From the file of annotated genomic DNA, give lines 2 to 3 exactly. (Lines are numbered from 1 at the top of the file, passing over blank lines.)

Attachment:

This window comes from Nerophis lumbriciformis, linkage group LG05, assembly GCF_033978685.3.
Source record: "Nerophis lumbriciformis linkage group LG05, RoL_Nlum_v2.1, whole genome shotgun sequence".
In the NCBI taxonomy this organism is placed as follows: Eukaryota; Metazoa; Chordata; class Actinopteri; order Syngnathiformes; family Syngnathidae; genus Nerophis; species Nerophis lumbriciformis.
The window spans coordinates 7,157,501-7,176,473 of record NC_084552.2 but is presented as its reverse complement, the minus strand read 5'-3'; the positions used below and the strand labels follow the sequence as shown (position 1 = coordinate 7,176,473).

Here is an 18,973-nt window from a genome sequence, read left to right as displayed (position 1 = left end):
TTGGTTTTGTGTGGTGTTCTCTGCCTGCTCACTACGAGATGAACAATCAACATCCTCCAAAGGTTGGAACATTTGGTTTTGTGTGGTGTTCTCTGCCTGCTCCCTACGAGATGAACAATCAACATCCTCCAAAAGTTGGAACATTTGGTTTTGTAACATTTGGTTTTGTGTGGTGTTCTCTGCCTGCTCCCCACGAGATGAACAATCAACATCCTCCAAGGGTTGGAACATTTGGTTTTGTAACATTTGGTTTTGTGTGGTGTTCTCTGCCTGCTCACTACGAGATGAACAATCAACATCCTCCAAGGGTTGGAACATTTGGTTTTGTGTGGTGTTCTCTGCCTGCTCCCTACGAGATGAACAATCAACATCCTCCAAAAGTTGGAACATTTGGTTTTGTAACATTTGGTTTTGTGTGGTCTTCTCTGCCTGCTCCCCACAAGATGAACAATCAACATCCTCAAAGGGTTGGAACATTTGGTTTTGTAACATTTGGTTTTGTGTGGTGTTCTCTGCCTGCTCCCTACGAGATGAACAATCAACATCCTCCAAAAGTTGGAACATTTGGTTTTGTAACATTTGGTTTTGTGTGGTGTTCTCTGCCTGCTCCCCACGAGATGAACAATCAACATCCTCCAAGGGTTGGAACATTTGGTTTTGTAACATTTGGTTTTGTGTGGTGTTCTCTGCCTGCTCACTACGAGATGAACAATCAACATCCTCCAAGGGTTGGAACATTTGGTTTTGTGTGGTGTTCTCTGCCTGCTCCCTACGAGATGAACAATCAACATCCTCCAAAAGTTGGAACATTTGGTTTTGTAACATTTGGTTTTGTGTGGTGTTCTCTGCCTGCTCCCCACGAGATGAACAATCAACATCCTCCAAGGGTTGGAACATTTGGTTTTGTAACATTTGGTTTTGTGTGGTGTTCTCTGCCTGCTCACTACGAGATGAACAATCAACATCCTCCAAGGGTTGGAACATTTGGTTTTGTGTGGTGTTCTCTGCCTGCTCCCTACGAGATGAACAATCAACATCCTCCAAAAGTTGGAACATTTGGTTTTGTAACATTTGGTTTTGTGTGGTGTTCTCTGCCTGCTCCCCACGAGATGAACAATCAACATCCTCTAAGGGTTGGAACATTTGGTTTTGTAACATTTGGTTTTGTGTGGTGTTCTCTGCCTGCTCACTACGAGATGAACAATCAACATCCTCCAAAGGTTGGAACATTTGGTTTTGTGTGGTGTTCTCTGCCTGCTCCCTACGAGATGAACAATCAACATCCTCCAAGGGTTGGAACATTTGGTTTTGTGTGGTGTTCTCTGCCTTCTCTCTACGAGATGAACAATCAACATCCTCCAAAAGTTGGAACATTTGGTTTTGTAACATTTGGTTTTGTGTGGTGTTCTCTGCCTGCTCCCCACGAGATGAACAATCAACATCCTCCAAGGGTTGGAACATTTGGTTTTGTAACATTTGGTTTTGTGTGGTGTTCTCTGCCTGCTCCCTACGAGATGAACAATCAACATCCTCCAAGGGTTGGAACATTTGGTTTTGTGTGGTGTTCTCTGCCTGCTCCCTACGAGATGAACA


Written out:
Source record: "Nerophis lumbriciformis linkage group LG05, RoL_Nlum_v2.1, whole genome shotgun sequence".
In the NCBI taxonomy this organism is placed as follows: Eukaryota; Metazoa; Chordata; class Actinopteri; order Syngnathiformes; family Syngnathidae; genus Nerophis; species Nerophis lumbriciformis.